Pro Audio Review editor Strother Bullins walked the AES exhibitors floor to see all the latest gear, but also to eye the larger picture, picking out the tech trends afoot in the world of pro audio.
At Pro Audio Review, we’ve been keeping up with the proliferation of touchscreens in digital (or digitally-controlled) pro audio tools. Ironically, a vocal group of seasoned end users have largely balked at the idea of turning virtual knobs on glass, yet gear manufacturers continue to encourage the idea. In the end, it appears that convenience and innovation wins, as we now have some very interesting, forward-thinking TSPs to choose from for our daily audio work.
Alongside a plethora of iOS-based pro audio apps and following Slate Pro Audio’s bleeding-edge introduction of the Raven Multi-touch Console series, other manufacturers are beginning to reach the second stage of tablet acceptance in pro audio: proprietary touch GUIs.
For example, PreSonus unveiled a proprietary touchscreen UI within its successful StudioLive console range: the StudioLive RM (Rack-Mount) Series of digital mixers. The RM31AI and RM16AI are 32 channel, 25-bus models featuring PreSonus’ UC Surface control software for Mac, Windows and iPad with dedicated, rack-mounted I/O featuring loads of XLR I/O and other necessary connections. The company is marketing the RM as a live product, but mentions its use as a studio mixing solution, too.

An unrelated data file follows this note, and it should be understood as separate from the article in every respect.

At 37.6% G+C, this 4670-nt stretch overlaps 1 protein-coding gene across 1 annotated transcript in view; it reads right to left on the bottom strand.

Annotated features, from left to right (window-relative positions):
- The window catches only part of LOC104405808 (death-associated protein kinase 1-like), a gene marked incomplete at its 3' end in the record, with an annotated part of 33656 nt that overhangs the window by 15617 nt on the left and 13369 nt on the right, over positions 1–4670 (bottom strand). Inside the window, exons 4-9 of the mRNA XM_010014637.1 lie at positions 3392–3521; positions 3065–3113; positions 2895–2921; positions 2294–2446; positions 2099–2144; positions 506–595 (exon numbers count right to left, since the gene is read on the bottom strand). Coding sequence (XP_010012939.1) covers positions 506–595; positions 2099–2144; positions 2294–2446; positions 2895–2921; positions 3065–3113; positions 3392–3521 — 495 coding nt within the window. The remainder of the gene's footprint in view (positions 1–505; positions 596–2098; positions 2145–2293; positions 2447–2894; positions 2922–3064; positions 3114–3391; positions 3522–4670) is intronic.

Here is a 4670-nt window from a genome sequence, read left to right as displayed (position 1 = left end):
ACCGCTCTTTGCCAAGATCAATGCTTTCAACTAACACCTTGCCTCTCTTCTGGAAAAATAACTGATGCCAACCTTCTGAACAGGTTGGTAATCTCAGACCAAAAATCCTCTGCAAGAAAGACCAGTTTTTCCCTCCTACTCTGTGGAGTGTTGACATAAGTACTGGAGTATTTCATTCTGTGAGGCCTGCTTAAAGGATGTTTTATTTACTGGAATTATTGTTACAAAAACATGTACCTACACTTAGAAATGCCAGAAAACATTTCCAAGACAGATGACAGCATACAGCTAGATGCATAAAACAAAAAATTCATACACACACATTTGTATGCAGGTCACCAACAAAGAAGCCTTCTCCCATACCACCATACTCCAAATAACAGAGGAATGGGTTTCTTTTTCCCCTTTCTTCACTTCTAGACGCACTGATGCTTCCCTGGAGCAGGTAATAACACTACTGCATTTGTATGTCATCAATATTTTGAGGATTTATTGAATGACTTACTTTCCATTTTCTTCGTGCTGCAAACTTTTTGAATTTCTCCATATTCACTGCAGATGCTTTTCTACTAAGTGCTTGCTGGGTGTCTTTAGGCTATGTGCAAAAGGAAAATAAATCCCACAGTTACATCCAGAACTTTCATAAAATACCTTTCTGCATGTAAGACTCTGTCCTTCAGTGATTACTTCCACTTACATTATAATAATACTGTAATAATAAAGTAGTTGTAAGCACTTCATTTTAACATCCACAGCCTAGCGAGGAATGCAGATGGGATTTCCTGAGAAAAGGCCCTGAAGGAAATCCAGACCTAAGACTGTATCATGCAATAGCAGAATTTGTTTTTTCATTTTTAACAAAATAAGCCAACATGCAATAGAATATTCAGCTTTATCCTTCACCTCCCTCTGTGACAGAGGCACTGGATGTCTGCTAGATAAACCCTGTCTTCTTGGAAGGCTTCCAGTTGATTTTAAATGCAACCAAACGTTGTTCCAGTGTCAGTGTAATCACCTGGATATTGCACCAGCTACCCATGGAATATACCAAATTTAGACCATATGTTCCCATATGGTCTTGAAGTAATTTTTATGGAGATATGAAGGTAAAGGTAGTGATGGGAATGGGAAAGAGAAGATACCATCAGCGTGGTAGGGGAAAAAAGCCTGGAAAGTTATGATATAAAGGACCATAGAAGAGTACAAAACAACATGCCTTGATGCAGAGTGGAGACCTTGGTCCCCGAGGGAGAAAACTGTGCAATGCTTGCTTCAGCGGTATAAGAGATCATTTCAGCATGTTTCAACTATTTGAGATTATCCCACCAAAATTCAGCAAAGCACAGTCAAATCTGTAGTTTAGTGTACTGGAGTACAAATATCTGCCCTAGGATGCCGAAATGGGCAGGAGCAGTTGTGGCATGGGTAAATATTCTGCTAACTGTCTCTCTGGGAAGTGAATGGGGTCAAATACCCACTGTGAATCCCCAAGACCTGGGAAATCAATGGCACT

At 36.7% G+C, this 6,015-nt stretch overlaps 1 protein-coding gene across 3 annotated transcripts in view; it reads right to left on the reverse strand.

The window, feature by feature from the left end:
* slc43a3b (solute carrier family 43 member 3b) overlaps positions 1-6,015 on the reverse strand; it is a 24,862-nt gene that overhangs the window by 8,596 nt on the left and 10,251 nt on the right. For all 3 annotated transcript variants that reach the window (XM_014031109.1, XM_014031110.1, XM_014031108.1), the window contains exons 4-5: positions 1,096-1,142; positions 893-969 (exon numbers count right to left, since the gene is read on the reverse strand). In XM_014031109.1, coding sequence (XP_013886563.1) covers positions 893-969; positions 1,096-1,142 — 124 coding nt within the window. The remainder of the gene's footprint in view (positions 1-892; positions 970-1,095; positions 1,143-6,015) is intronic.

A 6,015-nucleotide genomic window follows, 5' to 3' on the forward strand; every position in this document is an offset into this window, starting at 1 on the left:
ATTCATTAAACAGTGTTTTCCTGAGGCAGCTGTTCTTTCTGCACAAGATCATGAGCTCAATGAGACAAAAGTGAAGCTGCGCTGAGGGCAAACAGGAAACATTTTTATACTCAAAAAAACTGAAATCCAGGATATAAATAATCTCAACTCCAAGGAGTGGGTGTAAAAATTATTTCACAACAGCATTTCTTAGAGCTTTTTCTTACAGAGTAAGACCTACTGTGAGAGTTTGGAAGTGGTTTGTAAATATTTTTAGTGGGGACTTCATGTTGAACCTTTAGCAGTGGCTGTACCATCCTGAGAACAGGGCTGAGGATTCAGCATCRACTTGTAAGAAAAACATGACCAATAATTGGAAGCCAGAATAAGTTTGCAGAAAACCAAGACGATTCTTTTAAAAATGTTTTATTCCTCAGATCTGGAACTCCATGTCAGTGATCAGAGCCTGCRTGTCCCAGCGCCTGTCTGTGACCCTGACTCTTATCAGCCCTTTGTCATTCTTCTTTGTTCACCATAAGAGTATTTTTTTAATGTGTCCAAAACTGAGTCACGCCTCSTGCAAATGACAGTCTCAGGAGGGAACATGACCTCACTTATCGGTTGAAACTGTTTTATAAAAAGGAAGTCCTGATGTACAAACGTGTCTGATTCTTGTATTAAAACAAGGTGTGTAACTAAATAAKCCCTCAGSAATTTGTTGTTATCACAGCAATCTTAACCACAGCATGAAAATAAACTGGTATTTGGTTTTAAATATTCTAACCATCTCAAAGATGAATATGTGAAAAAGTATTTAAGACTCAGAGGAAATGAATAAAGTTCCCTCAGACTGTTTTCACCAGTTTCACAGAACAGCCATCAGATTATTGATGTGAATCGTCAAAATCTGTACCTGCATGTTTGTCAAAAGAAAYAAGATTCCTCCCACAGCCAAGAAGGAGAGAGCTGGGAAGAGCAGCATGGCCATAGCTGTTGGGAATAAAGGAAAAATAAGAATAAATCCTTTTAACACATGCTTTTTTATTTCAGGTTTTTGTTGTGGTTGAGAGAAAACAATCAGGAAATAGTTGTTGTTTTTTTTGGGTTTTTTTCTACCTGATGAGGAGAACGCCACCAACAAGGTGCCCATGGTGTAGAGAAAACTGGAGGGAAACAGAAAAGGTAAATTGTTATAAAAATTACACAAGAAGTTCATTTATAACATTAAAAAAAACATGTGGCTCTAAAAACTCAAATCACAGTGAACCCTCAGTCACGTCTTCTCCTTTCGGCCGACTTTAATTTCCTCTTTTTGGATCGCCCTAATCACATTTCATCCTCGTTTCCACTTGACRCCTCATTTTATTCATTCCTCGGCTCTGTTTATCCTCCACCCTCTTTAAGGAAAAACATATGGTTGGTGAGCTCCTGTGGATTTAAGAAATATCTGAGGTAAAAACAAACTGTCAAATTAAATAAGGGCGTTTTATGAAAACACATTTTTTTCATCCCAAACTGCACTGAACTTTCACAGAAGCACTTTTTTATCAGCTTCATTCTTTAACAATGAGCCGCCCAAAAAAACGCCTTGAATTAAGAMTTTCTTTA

Meanwhile Waves Audio addressed the higher-end of the spectrum with its SoundGrid Studio System, a platform featuring the touchscreen eMotion ST mixer, “which runs plugins in real time for recording, mixing, and low-latency monitoring while tracking or rehearsing,” explains Waves promotional material.
Elsewhere, touchscreens and tablets—overwhelmingly Apple-manufactured ones—abounded at AES, hosting iOS DAWs, control software tools, and various other pro audio-associated apps.
More AoIP Products
Audio-over-IP products, such as Focusrite’s RedNet Series, could be seen growing in number exponentially, bolstered by the AES’s efforts in establishing the AES67 interoperability standard last September. Most popular is the Dante protocol, originally developed by Audinate, which is now found in literally hundreds of audio networking products.
Attractive proprietary AoIP options are available as well, for example, Waves Audio’s aforementioned SoundGrid system with DiGiGrid I/O hardware.
More Small—And More Affordable—Premium Analog Mixers
Today, iconic manufacturers of large analog consoles such as AMS Neve, API, Harrison and Solid State Logic introduce truly tabletop-size mixers, clearly serving the independent audio professional.
Most recently, SSL unveiled its XL-Desk, featuring many of the most desirable bells and whistles in the Oxford, England manufacturer’s stable: the built-in Stereo Bus Compressor, SuperAnalogue circuitry, eight Variable Harmonic Drive (VHD) preamplifiers, etc., plus surprising new features like an 18-slot 500 Series rack built-in for channel or mix bus use.